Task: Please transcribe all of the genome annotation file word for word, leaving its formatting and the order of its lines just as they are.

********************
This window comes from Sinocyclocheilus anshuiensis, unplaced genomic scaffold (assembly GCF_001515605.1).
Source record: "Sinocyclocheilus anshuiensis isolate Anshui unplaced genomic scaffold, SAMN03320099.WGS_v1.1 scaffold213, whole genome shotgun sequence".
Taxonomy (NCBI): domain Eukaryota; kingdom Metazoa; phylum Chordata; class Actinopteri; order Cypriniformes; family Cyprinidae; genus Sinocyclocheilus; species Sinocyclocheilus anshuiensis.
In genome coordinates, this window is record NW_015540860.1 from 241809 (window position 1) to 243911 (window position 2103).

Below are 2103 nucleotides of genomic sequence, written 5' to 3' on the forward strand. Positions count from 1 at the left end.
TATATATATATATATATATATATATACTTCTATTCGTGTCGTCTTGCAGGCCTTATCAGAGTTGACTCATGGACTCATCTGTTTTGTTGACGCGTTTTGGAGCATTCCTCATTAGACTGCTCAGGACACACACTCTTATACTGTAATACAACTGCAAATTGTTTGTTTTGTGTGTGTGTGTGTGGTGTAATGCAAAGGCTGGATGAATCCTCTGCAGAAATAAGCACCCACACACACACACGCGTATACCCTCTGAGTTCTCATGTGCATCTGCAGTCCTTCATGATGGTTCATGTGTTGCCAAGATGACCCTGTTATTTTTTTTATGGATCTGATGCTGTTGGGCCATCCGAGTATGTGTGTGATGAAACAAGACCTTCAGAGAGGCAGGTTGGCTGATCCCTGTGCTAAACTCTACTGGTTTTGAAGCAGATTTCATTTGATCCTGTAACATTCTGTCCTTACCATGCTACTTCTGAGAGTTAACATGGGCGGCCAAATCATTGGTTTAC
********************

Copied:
This window comes from Sinocyclocheilus anshuiensis, unplaced genomic scaffold (assembly GCF_001515605.1).
Source record: "Sinocyclocheilus anshuiensis isolate Anshui unplaced genomic scaffold, SAMN03320099.WGS_v1.1 scaffold213, whole genome shotgun sequence".
Taxonomy (NCBI): domain Eukaryota; kingdom Metazoa; phylum Chordata; class Actinopteri; order Cypriniformes; family Cyprinidae; genus Sinocyclocheilus; species Sinocyclocheilus anshuiensis.
In genome coordinates, this window is record NW_015540860.1 from 241809 (window position 1) to 243911 (window position 2103).

Below are 2103 nucleotides of genomic sequence, written 5' to 3' on the forward strand. Positions count from 1 at the left end.
TATATATATATATATATATATATATACTTCTATTCGTGTCGTCTTGCAGGCCTTATCAGAGTTGACTCATGGACTCATCTGTTTTGTTGACGCGTTTTGGAGCATTCCTCATTAGACTGCTCAGGACACACACTCTTATACTGTAATACAACTGCAAATTGTTTGTTTTGTGTGTGTGTGTGTGGTGTAATGCAAAGGCTGGATGAATCCTCTGCAGAAATAAGCACCCACACACACACACGCGTATACCCTCTGAGTTCTCATGTGCATCTGCAGTCCTTCATGATGGTTCATGTGTTGCCAAGATGACCCTGTTATTTTTTTTATGGATCTGATGCTGTTGGGCCATCCGAGTATGTGTGTGATGAAACAAGACCTTCAGAGAGGCAGGTTGGCTGATCCCTGTGCTAAACTCTACTGGTTTTGAAGCAGATTTCATTTGATCCTGTAACATTCTGTCCTTACCATGCTACTTCTGAGAGTTAACATGGGCGGCCAAATCATTGGTTTAC